Suppose $f$ is continuous function on $\mathbb R$ with compact support; and $g\in \mathcal{S}(\mathbb R),$ (Schwartz space)

My Question is: Can we expect $f\ast g \in \mathcal{S(\mathbb R)}$ ? (Bit roughly speaking, convolution of compactly supported continuous function with schwartz class function is again a Schwartz class function )

[We note that convolution of arbitrary continuous function with schwartz class function need not be Schwartz class function, for instance, see this question, ]


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    $\begingroup$ Yes, $f\ast g \in \mathcal{S}(\mathbb{R})$. If you know that it is $C^\infty$, and $\partial^\alpha (f\ast g) = f\ast \partial^\alpha g$, then you only need to check the decay. If $\operatorname{supp} f \subset [-K,K]$, then for $\lvert x\rvert > 2K$, you have $$\left\lvert \int_\mathbb{R} f(y) g(x-y)\,dy\right\rvert \leqslant 2K\lVert f\rVert_\infty \sup \left\{ \lvert g(z)\rvert : \lvert z\rvert \geqslant \frac{\lvert x\rvert}{2}\right\},$$ and the latter is bounded by $\frac{C_m}{\lvert x\rvert^m}$ for every $m$. $\endgroup$ – Daniel Fischer Jul 21 '14 at 12:40
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    $\begingroup$ @DanielFischer: This could easily be an answer, not just a comment. Can you post it as such? $\endgroup$ – Giuseppe Negro Jul 21 '14 at 12:53
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    $\begingroup$ @GiuseppeNegro Now I can. I had to go out buy some milk, so I hadn't the time to write an answer before. $\endgroup$ – Daniel Fischer Jul 21 '14 at 13:12
  • $\begingroup$ @GiuseppeNegro Posted. $\endgroup$ – Daniel Fischer Jul 21 '14 at 13:35
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    $\begingroup$ I had to buy milk, but I couldnt because I had to write an asnwer $\endgroup$ – clark Jul 21 '14 at 13:38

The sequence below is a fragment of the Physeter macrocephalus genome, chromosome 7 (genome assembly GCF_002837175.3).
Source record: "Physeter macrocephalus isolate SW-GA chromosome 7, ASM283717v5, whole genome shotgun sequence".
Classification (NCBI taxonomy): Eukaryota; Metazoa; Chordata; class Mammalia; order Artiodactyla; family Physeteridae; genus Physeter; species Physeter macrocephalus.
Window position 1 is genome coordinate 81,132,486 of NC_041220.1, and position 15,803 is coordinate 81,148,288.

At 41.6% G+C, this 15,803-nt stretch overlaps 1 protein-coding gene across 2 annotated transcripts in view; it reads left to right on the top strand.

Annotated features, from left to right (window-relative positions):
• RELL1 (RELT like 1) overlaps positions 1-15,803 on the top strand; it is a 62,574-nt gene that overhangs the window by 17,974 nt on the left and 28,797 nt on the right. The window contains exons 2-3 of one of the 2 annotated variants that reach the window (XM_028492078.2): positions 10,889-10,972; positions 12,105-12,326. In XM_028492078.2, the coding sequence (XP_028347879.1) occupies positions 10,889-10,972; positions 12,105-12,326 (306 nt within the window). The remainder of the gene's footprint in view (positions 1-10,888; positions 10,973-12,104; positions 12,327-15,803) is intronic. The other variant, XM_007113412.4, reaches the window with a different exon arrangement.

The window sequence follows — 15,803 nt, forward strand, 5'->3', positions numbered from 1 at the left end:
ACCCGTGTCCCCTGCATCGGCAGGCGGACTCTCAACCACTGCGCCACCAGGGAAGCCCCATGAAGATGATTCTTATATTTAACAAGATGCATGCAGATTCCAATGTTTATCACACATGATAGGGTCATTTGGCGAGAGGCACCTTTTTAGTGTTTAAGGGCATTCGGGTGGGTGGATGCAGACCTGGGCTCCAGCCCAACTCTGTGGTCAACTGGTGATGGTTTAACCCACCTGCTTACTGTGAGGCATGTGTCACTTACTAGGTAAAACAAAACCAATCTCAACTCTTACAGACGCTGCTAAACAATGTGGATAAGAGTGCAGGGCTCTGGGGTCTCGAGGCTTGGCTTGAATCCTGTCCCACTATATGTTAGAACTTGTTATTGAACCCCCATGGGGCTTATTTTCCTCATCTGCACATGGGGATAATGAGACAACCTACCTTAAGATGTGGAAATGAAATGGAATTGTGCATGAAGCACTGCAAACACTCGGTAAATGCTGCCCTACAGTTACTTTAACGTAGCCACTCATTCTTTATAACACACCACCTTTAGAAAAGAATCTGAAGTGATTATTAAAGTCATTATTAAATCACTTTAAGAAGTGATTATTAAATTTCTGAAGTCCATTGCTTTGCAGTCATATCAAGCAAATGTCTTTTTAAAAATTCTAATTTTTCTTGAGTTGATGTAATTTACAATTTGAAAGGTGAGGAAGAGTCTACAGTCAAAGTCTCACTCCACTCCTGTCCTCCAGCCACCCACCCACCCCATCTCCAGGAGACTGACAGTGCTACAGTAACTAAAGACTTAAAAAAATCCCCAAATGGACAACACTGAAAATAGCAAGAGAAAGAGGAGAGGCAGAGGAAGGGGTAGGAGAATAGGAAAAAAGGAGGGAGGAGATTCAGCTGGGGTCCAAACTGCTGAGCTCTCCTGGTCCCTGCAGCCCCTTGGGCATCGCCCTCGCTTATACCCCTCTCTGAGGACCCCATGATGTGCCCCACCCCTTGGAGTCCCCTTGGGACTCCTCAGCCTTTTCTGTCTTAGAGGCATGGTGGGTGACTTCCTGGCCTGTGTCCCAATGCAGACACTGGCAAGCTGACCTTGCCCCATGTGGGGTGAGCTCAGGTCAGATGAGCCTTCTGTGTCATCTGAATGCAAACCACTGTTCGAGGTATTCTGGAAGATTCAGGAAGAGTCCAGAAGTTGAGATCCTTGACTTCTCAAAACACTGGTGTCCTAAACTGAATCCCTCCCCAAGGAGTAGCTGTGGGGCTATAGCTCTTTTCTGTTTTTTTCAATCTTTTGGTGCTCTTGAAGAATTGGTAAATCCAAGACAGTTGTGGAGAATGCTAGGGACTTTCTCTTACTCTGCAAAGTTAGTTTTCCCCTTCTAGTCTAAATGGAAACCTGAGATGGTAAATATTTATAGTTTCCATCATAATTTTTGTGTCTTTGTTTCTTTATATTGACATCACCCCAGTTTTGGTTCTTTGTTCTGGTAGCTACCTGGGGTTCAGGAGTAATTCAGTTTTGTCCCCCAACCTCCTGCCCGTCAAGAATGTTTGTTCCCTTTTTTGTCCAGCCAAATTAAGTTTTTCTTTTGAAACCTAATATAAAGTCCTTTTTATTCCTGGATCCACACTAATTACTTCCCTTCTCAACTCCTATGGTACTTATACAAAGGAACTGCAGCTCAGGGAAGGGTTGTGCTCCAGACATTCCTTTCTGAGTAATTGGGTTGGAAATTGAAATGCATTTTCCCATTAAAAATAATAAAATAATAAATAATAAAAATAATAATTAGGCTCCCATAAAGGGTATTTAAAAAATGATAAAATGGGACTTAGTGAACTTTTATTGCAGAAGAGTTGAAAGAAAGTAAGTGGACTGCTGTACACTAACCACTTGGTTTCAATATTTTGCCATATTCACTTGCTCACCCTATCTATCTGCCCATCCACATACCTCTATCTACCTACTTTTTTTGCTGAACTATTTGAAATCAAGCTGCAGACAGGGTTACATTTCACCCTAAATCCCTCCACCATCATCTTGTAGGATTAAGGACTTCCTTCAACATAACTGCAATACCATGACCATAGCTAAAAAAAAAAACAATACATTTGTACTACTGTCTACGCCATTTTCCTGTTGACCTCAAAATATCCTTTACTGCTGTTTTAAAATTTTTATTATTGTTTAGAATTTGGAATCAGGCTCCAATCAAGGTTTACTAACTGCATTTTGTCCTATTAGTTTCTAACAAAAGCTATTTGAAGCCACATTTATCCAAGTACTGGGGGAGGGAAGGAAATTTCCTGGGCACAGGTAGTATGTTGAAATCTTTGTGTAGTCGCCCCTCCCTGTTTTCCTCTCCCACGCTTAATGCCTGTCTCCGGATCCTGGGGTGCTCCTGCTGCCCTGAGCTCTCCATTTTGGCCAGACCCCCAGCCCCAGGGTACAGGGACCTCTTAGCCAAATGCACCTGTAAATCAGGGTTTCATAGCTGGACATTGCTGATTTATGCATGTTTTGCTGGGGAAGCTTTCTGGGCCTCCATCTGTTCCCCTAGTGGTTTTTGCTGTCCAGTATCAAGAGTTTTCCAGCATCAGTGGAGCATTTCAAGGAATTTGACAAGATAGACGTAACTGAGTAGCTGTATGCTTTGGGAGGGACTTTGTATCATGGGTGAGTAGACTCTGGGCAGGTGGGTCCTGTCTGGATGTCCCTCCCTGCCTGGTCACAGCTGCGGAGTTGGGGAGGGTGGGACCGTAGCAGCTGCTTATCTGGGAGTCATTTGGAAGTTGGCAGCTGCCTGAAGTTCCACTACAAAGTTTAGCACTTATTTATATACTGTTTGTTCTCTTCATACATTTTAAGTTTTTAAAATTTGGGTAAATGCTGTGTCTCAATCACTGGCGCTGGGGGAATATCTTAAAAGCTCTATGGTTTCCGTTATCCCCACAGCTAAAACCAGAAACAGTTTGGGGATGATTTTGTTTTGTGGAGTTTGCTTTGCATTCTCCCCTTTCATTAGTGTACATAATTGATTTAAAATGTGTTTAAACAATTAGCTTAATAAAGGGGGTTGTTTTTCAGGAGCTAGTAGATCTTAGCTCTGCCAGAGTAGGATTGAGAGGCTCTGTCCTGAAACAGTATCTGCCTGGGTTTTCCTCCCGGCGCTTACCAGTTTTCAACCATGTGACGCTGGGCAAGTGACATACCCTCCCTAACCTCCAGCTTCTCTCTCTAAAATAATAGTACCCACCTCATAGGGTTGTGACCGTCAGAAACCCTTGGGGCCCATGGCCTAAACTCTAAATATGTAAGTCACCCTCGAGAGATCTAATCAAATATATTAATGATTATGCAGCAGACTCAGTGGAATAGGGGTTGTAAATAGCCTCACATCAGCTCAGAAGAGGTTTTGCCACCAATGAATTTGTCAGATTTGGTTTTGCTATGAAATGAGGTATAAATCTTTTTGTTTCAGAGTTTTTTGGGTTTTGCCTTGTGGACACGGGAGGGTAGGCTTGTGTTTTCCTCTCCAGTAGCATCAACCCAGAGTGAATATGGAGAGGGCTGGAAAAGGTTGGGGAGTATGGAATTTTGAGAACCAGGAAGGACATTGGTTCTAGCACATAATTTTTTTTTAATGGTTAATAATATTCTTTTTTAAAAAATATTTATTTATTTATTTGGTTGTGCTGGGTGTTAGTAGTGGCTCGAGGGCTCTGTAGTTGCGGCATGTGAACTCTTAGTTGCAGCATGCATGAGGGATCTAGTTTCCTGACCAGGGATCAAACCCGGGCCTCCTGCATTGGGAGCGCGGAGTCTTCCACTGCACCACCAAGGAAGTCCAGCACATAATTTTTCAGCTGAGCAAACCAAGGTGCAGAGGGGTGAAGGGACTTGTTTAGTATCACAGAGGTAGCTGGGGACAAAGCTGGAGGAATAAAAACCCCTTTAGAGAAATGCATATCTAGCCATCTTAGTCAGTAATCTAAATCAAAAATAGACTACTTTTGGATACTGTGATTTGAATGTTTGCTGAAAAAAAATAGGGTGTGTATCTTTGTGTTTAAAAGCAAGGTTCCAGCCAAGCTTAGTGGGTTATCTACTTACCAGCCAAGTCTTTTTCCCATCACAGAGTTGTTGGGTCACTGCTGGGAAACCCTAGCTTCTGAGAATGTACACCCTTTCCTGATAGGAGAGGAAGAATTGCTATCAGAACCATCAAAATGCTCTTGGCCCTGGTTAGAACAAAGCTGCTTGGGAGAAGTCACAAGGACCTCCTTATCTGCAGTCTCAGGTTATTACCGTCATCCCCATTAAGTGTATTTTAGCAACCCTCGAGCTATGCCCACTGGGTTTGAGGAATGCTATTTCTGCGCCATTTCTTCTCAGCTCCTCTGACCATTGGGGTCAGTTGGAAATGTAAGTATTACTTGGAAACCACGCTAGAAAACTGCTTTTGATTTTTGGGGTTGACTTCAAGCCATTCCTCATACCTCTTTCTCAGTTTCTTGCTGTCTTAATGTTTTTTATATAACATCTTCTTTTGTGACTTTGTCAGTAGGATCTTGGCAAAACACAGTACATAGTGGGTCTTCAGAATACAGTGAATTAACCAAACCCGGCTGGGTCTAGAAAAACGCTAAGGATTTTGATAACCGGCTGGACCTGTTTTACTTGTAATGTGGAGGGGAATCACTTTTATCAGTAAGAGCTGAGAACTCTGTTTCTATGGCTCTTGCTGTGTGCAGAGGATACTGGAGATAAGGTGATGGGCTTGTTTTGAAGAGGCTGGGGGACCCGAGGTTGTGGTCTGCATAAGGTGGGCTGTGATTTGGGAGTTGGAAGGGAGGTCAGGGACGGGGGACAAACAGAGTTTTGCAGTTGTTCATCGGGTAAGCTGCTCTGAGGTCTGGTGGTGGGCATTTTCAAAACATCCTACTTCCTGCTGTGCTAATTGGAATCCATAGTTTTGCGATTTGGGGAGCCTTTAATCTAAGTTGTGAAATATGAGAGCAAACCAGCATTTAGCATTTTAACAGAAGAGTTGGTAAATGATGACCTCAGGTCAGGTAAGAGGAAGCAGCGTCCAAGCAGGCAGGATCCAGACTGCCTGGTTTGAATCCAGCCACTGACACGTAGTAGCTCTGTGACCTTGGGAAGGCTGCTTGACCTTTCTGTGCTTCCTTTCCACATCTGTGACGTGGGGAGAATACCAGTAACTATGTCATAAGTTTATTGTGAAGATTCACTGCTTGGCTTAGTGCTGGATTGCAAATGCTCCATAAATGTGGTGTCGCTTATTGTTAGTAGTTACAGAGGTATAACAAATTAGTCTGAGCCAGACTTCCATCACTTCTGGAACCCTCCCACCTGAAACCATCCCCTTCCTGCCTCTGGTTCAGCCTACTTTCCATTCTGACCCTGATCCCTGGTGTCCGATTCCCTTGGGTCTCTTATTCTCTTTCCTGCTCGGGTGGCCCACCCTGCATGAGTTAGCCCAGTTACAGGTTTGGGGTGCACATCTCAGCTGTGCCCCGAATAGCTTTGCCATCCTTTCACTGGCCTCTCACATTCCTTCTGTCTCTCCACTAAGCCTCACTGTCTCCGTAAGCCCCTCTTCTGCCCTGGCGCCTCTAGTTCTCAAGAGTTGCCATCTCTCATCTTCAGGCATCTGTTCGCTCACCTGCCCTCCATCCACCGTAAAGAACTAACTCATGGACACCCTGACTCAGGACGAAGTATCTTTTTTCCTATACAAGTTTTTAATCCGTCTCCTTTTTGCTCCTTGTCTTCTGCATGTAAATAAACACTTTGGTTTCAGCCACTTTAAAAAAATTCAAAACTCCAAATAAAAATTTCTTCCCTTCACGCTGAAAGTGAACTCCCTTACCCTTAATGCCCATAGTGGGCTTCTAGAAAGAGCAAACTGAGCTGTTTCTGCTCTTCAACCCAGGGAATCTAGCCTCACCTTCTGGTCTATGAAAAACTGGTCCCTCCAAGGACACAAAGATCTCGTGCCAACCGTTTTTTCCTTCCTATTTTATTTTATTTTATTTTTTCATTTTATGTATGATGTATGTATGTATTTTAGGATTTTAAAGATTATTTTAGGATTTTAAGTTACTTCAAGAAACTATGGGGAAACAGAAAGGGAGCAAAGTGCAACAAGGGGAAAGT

Yes, the convolution of an integrable function $f$ with compact support, and a Schwartz class function $g$ belongs to the Schwartz space again.

Since all derivatives of Schwartz class functions belong to the Schwartz space, in particular are bounded, the convolution

$$(f\ast g)(x) = \int f(y)g(x-y)\,dy$$

is smooth, since the dominated convergence theorem allows differentiating under the integral arbitrarily often. (Since the difference quotients of $\partial^\alpha g$ converge uniformly on $\mathbb{R}$, and the support of $f$ is compact, one can get that result also without the dominated convergence theorem.)

So only the decay remains to be checked. Choose $K > 0$ such that $\operatorname{supp} f \subset [-K,K]$. Since $g\in \mathcal{S}(\mathbb{R})$, for every $\alpha,m\in\mathbb{N}$ there is a constant $C_{\alpha,m}$ such that

$$\lvert \partial^\alpha g(x)\rvert \leqslant \frac{C_{\alpha,m}}{(1+\lvert x\rvert)^m}$$

for all $x\in\mathbb{R}$.

Then for $\lvert x\rvert \geqslant 2K$ we have

$$\begin{align} \lvert \partial^\alpha(f\ast g)(x)\rvert &= \left\lvert \int_{-K}^K f(y) \partial^\alpha g(x-y)\,dy \right\rvert\\ &\leqslant \int_{-K}^K \lvert f(y)\rvert\, \lvert \partial^\alpha g(x-y)\rvert\,dy\\ &\leqslant \int_{-K}^K \lvert f(y)\rvert \frac{C_{\alpha,m}}{(1+\lvert x-y\rvert)^m}\,dy\\ &\leqslant \int_{-K}^K \lvert f(y)\rvert \frac{C_{\alpha,m}}{\left(1 + \frac{\lvert x\rvert}{2}\right)^m}\,dy\\ &= \frac{2^mC_{\alpha,m}}{(2+\lvert x\rvert)^m}\int_{-K}^K\lvert f(y)\rvert\,dy\\ &\leqslant \frac{C'_{\alpha,m}}{(1+\lvert x\rvert)^m}, \end{align}$$

where $C'_{\alpha,m} = 2^m\lVert f\rVert_{L^1}C_{\alpha,m}$.

Since $(1+\lvert x\rvert)^m \partial^\alpha(f\ast g)(x)$ is continuous, it is bounded on the compact set $[-K,K]$, hence we have

$$(1+\lvert x\rvert)^m\lvert\partial^\alpha(f\ast g)(x)\rvert \leqslant \tilde{C}_{\alpha,m}$$

for all $x\in\mathbb{R}$ and some constant $\tilde{C}_{\alpha,m}$.

So $f\ast g$ is a smooth function such that $x^m\partial^\alpha(f\ast g)(x)$ is bounded for all $\alpha,m\in\mathbb{N}$, and that means precisely $f\ast g\in \mathcal{S}(\mathbb{R})$.

The generalisation to $\mathbb{R}^n$ is immediate.

  • $\begingroup$ Indeed, Thanks a lot; $\endgroup$ – Inquisitive Jul 22 '14 at 4:41

One of the key properties of the Schwartz space is of course the fact that it is invariant under the Fourier transform. Assume this has been already verified, then the so-called convolution theorem for the Fourier transform, telling you that $$ \widehat{f \ast g} = \hat{f} \cdot \hat{g} $$ and vice versa, i.e. $$ \widehat{f \cdot g} = \hat{f} \ast \hat{g} $$ tell you that you can, equivalently, verify that pointwise products of Schwartz functions are again Schwartz functions. This can be done using essentially the Leibniz rule for differentation.


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